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The Greatest American Rock & Roll Band?

After three decades of making music together, the rock band R.E.M. have announced that they are calling it quits (as a group, anyway). Unfortunately, R.E.M. reached their zenith a number of years ago, so they're going out with a whimper, and not a bang. Still, it's been a good run. Someone on an internet forum I frequent (because that's what I do in my spare time -- visit internet forums) posited the following:

I think you could make a strong case that they were the greatest American rock and roll band of the past thirty years.

Now, I got to thinking about this. My initial reaction was a knee-jerk nodding of the head, but then further contemplation brought forth some doubt. There are other rock & roll bands that could vie for the title of 'greatest' from past thirty years, surely? Perhaps R.E.M. comes to the fore because of its longevity? But does quantity stand tall over quality? Seems doubtful. Let's look at some other rock bands from the past three decades.

When thinking of prominent rock bands of the modern era, of course R.E.M. holds a place of importance. So does Nirvana. Granted, they weren't around too terribly long (for obvious reasons), but their star burned bright before burning out. What of The Flaming Lips? They're often underrated, but have produced some really great rock music in the last couple of decades. Greenday is also an awesome American rock band, and has rightfully seen a lot of praise over its increasingly long career. They have remained relevant by producing credible rock song after credible rock song -- not an easy task.

I've gotta give a shout-out (mad props, or whatever the kids are saying these days) to homegrown rock band HUM. They've had some good, quality, well-accepted albums over the years, including 1995's classic You'd Prefer an Astronaut. And what of the (relatively) short-lived band Jellyfish, from the early 1990s? I was introduced to their two studio albums by Ashley, and I have to admit that they're both great  examples of pop/rock music. Speaking of two-album-bands, we can't overlook Vampire Weekend who, in my humble opinion, are the best rock group performing today.

Our list could go on and on. We've got: Fleet Foxes, Dave Matthews Band, OneRepublic, Lady Antebellum, Tom Petty and the Heartbreakers, Bon Iver, Talking Heads, Phish, Soul Asylum, The Lemonheads, Styx, etc. etc., to name but a few.

So, yes, a strong case could be made that R.E.M. was the greatest American rock & roll band of the past thirty years, but it is certainly not a conclusive case. All of the aforementioned rock bands (as well as countless others not mentioned) could have strong, plausible arguments made in their favor. True, some of them weren't around for 30 years like R.E.M., but then I'd argue that the term "greatest" means quality of music, not necessarily quantity of years. But then I'm sure you have your own criteria by which to judge this sort of thing.


  1. 30 years is a long time period that could include a huge array of bands. I'm on the record as not being a fan of REM, but that doesn't mean I don't recognize their contribution and influence as a band. That said, here are some possible contenders as the most influential (i.e., not necessarily the greatest). Big caveat: I do not like many of these bands, either.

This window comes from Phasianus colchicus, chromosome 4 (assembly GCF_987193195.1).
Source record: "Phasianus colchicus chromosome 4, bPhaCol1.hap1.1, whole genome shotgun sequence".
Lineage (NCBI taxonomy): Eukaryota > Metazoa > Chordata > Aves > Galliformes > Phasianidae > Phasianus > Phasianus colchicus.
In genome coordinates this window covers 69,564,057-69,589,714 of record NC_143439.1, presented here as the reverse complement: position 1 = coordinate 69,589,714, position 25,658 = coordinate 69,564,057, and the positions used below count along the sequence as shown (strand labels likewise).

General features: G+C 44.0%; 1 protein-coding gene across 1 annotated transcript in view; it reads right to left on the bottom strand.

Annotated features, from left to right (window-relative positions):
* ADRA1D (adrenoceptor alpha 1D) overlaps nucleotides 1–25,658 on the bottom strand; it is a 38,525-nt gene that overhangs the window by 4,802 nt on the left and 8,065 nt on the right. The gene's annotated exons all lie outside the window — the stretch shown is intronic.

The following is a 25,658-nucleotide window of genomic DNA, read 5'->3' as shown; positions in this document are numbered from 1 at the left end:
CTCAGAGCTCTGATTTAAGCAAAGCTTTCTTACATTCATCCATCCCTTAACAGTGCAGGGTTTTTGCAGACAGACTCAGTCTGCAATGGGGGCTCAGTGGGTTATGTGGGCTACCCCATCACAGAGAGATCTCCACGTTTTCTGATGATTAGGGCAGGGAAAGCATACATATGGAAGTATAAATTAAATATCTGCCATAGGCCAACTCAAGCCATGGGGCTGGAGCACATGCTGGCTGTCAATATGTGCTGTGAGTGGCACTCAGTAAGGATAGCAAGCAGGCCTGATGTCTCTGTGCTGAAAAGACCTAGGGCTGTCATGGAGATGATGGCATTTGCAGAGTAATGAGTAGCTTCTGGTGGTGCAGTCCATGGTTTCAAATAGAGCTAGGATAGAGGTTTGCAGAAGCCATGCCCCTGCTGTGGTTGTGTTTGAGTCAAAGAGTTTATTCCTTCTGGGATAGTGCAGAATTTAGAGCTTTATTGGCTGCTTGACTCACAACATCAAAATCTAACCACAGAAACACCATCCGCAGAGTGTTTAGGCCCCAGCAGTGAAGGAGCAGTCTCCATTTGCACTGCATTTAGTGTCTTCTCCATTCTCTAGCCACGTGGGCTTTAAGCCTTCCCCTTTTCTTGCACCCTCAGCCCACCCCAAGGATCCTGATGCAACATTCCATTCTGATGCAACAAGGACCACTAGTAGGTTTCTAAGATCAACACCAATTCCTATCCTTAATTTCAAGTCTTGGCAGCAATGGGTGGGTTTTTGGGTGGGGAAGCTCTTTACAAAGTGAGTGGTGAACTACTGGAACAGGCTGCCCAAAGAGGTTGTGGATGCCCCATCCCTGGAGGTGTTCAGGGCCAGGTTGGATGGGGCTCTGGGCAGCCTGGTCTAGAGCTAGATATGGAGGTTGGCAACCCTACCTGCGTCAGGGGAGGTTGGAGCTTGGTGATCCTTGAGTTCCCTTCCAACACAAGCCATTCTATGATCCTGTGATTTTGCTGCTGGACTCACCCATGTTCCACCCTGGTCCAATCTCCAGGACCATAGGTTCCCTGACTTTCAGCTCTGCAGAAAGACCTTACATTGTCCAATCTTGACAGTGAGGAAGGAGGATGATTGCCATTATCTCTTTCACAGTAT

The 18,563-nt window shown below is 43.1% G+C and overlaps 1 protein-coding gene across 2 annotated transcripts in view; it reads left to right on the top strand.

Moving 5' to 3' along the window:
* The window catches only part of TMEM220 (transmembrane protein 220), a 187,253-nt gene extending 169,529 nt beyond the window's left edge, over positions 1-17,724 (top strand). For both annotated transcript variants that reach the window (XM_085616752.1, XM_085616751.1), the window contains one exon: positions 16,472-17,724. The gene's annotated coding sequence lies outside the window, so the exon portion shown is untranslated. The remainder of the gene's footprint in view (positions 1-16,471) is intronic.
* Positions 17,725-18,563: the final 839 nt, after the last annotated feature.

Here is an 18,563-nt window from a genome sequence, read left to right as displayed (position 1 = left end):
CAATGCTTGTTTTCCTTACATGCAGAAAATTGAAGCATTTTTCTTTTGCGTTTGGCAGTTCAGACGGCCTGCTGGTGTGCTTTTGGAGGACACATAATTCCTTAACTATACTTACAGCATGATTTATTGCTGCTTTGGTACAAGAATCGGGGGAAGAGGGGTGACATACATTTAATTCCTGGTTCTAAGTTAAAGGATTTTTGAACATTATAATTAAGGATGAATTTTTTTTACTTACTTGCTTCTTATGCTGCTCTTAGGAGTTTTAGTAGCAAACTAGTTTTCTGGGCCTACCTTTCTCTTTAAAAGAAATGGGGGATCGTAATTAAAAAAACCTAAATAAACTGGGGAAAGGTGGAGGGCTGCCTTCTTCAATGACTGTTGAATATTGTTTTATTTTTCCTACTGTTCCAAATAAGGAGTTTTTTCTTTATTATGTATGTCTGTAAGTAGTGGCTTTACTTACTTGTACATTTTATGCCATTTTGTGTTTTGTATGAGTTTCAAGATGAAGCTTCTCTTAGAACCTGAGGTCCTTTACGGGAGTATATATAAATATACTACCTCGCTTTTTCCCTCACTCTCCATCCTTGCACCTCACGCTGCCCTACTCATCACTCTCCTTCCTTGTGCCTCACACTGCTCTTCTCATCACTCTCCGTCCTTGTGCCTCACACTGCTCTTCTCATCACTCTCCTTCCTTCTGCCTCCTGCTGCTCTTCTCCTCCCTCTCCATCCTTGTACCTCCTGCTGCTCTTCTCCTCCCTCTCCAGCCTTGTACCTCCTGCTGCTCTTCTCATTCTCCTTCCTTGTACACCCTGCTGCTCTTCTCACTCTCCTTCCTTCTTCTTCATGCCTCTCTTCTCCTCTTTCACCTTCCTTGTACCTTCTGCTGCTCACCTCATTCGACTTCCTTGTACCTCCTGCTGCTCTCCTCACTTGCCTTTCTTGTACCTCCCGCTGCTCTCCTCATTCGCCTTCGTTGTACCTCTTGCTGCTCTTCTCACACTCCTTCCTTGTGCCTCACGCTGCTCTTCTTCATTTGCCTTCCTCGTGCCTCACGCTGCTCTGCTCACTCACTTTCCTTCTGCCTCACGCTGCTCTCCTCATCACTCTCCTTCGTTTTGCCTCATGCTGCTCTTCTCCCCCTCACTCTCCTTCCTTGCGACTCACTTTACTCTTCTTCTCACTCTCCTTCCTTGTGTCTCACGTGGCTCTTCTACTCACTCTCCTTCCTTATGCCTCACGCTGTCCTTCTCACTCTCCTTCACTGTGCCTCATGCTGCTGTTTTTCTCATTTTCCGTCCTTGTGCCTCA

Nirvana, Pearl Jam, Sonic Youth, Radiohead, The Pixies, Beck, Steve Earle, Wilco (Sun Volt, Uncle Tupelo), Elliot Smith, Patti Smith, Johnny Cash, DMB, Tom Petty, Tom Waits, Guided by Voices, Coldplay, Oasis, White Stripes, U2, Bob Mould (Husker Du, Sugar), Bob Dylan, Liz Phair, Lucinda Williams, Flaming Lips, NIN, PJ Harvey, Neil Young, Bruce Springsteen, Bjork, Belle & Sebastian, Portishead, The National, Arcade Fire, Fleet Foxes, Foo Fighters, Guns N' Roses, My Morning Jacket, The Police, Sigur Ros, Sufjan Stevens, Neko Case, Built to Spill, Ryan Adams, Spoon, Kings of Leon, Death Cab, The Decemberists, Animal Collective, Yo La Tengo, TSOOL, BRMC.

    My totally subjective votes would be for Gn'R, Nirvana, Pearl Jam, The National, Arcade Fire, Fleet Foxes, Sufjan Stevens.

  2. Hmmm, interesting.

    What is it about the groups (aside fro Sufjan Stevens) that you mention in the last sentence that you think has been influential?

    You have a nice, comprehensive list (even if they're not all bands, as some are just solo acts, and they're also not all American. But I don't want to be pedantic). ;-)

  3. Yeah, I guess I kind of glossed over the "American" part of the question. Interesting, since I would probably tag U2 as the "greatest" band of the past 30 years.

    Gn'R: Came out of nowhere and destroyed hair metal, which paved the way for grunge to go mainstream. Set the stage for the most important rock movement (grunge) of our generation.

    Nirvana: Gold standard of the grunge era.

    Pearl Jam: Here for sentimental reasons. One notch below Nirvana, but have stuck with it for 20 years and are making some of their best music right now.

    The last four are simply my favorites from the past decade - don't really have a good argument to back it up. ;)


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